The SNP, in their vote on the call for a new independence referendum are also ably supported by the Scottish Greens, whose leader Patrick Harvie spoke eloquently in the debate on this at Holyrood last week.
Scotland, like Ireland, has a history of emigration and there are, I read recently a million Scots resident abroad, a contrast to the 160,000 or so EU nationals resident in Scotland. Most Scottish families probably have members who have made their lives in other countries. Scotland is an outward-looking country. And it is one that needs more immigration. Scotland’s First Minister Nicola Sturgeon on the day after the Brexit vote last year made her first statement one which supported the rights of EU residents in Scotland, assuring them that they remain welcome and their contribution is valued. This was in stark contrast with the attitude of May’s government in Westminster.
Of course, there are many people in England who are appalled and dismayed by the mood music of the moment, who understand its implications and are revolted by them. But there are many too, who are in sympathy with it, people like the Rev Fraser. Hearing his broadcast reminded me of this. In the modern era it is very easy to live in a Twitter bubble, reading only things that you agree with. Hearing the opprobrious term “rootless cosmopolitans” being used with scorn on Radio Four, the voice of the home counties, left me more sure than ever that Scotland and England are on increasingly divergent paths.
I write this on the day that Holyrood is expected to vote to trigger Article 30, a call for a new independence referendum. I very much hope that this will be the first step on a path that will allow Scotland to retain its membership of the European Union, to respect and protect the rights and freedoms that we value.
FOOTNOTE: After submitting this to the digital magazine Sceptical Scot, I received some interesting responses, including this from Bob Tait, who recalls being called a “rootless cosmopolitan” by Hugh MacDiarmid, something which Bob regarded as a badge of honour.
Jackie is right to nail this all too poisonous and malign way of distinguishing between “true native people” and the “rootless” others or using other words to that effect. Not having read David Goodhart’s book, but having read other things he’s written, I wonder if this can really be what he meant. Part of the problem is that it is all too easy for people to pick up that takeaway message if their confirmation bias so inclines them and even if the original analysis and intentions were quite different. The best available antidote to this simplistic message, so far as I know, is the three-volume work by Spanish-American sociologist Manuel Castells, The Information Age: Economy, Society and Culture. But there are three volumes of it for good reason – the complexities of social and cultural networks, communities and indeed loyalties in our time. And of course the fact that it is in three hefty volumes tells against its effectiveness as an antidote in an information age so dominated by flickers and twitters. Jackie’s blog reminds me of the game “Whack-A-Mole”. However often you whop the mole (or in this case, something much less cuddly and inoffensive) when it pops its head up, up it pops up again somewhere else. No moles were harmed in making this comparison, and the only thing to do is keep on whopping. And hoping.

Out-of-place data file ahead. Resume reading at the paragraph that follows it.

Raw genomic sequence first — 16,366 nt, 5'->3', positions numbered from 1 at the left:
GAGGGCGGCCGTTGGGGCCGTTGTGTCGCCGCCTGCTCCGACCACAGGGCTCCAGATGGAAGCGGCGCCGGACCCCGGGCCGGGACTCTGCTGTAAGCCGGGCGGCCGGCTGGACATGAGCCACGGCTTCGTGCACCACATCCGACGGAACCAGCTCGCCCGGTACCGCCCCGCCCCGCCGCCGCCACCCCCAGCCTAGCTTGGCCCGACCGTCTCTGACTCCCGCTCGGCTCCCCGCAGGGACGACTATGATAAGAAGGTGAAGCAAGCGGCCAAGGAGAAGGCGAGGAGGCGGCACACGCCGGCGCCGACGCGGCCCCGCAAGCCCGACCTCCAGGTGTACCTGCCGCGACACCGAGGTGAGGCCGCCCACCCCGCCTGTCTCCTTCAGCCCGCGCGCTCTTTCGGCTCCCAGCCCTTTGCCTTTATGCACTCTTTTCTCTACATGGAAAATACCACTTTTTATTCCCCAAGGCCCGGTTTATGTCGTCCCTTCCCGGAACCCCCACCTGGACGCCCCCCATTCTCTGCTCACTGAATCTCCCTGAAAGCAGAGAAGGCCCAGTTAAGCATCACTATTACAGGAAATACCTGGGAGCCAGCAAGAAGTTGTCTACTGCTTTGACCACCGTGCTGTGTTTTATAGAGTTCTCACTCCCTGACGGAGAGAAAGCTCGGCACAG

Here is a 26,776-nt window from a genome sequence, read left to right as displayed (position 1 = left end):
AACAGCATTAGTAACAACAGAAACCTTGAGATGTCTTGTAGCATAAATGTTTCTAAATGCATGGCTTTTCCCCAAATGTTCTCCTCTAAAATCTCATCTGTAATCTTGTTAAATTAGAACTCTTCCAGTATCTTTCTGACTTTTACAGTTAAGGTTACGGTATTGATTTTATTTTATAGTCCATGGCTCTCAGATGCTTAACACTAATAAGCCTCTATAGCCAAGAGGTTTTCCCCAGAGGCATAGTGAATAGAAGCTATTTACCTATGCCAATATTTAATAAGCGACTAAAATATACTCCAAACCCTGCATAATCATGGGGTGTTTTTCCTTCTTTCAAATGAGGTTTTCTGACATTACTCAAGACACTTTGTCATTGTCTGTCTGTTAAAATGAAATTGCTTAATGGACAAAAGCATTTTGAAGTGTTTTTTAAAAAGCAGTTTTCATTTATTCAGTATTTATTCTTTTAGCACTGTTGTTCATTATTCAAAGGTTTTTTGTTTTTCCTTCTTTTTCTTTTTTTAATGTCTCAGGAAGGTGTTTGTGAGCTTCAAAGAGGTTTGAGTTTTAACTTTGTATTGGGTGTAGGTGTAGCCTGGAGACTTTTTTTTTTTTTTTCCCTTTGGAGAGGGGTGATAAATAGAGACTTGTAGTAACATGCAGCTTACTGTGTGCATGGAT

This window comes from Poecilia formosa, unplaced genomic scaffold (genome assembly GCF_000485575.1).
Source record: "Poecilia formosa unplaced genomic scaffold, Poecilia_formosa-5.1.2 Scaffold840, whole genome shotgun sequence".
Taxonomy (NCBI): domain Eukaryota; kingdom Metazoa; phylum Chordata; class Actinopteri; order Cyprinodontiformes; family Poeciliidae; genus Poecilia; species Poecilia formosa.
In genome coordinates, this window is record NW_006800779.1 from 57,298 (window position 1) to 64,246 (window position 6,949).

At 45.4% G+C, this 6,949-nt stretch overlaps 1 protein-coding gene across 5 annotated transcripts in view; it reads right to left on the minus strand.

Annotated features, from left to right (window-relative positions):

Once upon a time I was accused, along with Edwin Morgan, of being a “rootless cosmopolitan”. This was in a pamphlet – a fatwah, in effect – written by Hugh MacDiarmid. Luckily it did neither of us any real harm, we chuckled merrily about it at the time, and reflected that this was rich coming from a proponent of the communist international (whose adherents were, of course, excoriated as rootless cosmopolitans by fascists and others of the far right). The reason for MacDiarmid’s diatribe? Eddie and I took many of our literary-cultural cues from sources furth of the domain of echt Scottish literature: as did MacD, of course, but he disapproved of our sources. I happily treated the accusation as a badge of honour. Still do.